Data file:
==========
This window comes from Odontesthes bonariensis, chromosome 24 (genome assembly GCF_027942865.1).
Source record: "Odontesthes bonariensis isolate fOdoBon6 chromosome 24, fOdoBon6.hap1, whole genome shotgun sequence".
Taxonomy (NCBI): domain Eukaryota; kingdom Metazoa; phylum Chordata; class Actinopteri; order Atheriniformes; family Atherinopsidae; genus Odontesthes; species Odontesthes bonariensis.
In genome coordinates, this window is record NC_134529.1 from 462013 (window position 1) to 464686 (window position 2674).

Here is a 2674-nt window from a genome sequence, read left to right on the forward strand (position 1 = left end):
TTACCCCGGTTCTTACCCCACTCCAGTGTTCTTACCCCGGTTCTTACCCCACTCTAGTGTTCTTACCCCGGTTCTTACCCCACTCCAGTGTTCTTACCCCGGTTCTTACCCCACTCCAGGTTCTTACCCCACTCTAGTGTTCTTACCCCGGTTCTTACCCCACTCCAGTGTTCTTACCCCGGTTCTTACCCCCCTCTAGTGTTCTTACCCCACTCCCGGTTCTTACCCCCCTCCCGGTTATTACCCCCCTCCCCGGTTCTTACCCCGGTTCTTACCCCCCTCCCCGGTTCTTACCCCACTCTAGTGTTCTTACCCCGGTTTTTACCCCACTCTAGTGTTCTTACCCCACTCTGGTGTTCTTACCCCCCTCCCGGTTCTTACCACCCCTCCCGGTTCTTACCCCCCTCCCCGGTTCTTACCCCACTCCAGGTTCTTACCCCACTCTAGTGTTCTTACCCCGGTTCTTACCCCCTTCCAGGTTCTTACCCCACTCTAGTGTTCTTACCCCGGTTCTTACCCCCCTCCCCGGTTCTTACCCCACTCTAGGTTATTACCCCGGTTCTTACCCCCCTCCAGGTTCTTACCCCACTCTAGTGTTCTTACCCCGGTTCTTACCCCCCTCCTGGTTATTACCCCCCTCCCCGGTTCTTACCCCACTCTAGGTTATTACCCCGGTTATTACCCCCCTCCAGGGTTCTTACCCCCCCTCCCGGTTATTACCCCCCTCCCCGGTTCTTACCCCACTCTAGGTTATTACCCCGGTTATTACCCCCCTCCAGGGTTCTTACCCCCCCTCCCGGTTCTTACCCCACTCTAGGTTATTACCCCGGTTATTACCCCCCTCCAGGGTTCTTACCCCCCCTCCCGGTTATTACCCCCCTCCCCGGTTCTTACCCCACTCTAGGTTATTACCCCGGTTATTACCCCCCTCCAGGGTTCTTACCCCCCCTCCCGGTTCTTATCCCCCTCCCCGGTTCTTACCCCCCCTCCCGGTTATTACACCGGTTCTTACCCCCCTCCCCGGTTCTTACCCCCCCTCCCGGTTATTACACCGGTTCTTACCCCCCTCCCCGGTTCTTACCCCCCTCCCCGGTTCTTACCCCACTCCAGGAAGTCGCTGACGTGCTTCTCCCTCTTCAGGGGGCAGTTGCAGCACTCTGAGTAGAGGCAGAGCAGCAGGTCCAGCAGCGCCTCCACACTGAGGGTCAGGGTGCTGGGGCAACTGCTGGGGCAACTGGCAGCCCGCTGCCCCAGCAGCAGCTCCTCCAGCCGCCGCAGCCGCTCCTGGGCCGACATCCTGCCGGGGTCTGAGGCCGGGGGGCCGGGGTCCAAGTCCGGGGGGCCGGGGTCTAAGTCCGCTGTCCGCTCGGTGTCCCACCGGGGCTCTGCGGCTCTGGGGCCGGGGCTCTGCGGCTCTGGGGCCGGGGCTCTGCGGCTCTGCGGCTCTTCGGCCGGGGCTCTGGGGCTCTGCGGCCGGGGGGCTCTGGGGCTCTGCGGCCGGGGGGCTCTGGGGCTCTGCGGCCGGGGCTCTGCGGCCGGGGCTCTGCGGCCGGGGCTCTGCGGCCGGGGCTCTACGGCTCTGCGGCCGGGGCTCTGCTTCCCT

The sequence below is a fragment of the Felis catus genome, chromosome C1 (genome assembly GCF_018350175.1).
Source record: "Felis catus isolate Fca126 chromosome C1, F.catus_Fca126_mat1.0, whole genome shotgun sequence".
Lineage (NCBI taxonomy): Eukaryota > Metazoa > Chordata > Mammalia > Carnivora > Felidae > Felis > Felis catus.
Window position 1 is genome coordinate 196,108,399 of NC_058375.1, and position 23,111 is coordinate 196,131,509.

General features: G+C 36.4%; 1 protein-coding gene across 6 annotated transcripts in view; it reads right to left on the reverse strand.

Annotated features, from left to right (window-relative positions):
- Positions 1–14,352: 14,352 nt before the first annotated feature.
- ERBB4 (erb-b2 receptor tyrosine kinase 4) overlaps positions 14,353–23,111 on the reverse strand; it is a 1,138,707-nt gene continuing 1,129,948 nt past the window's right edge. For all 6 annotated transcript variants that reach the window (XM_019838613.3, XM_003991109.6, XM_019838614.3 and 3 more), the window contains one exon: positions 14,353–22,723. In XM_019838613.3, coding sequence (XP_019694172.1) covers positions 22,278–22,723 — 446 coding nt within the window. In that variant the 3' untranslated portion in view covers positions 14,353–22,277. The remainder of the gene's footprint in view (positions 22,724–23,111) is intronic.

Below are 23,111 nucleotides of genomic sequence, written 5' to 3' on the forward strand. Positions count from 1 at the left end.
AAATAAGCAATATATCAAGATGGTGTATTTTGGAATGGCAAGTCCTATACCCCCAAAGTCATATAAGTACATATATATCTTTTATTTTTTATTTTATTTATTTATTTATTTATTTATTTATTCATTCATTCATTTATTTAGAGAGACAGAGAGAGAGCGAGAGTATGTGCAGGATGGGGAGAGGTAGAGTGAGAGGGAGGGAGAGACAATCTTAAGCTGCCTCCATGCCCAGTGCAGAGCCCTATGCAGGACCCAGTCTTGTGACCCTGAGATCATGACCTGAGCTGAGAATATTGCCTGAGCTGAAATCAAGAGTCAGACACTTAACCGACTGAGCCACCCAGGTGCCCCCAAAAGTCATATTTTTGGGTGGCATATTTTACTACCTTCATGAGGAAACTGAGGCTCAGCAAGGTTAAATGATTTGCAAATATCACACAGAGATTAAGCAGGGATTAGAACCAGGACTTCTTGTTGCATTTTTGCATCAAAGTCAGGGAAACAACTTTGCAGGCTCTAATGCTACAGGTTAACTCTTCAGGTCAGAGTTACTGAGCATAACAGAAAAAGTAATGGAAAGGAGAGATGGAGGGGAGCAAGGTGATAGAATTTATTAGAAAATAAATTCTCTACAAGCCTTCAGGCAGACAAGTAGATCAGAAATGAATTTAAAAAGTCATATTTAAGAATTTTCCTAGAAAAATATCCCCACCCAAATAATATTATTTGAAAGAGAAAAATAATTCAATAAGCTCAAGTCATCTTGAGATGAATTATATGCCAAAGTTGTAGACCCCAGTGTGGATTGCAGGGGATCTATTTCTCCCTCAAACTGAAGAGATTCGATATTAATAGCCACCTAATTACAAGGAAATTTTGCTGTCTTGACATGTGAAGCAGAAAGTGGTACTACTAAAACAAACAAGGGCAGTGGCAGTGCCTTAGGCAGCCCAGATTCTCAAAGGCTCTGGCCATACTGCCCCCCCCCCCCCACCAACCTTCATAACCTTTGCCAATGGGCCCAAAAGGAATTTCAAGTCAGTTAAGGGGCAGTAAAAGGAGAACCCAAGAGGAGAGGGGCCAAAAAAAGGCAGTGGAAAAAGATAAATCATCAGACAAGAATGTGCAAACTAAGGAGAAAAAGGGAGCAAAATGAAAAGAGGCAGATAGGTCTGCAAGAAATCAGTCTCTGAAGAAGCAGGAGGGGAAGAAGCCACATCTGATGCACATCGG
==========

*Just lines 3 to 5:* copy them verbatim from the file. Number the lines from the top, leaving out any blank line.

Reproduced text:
Taxonomy (NCBI): domain Eukaryota; kingdom Metazoa; phylum Chordata; class Actinopteri; order Atheriniformes; family Atherinopsidae; genus Odontesthes; species Odontesthes bonariensis.
In genome coordinates, this window is record NC_134529.1 from 462013 (window position 1) to 464686 (window position 2674).

Here is a 2674-nt window from a genome sequence, read left to right on the forward strand (position 1 = left end):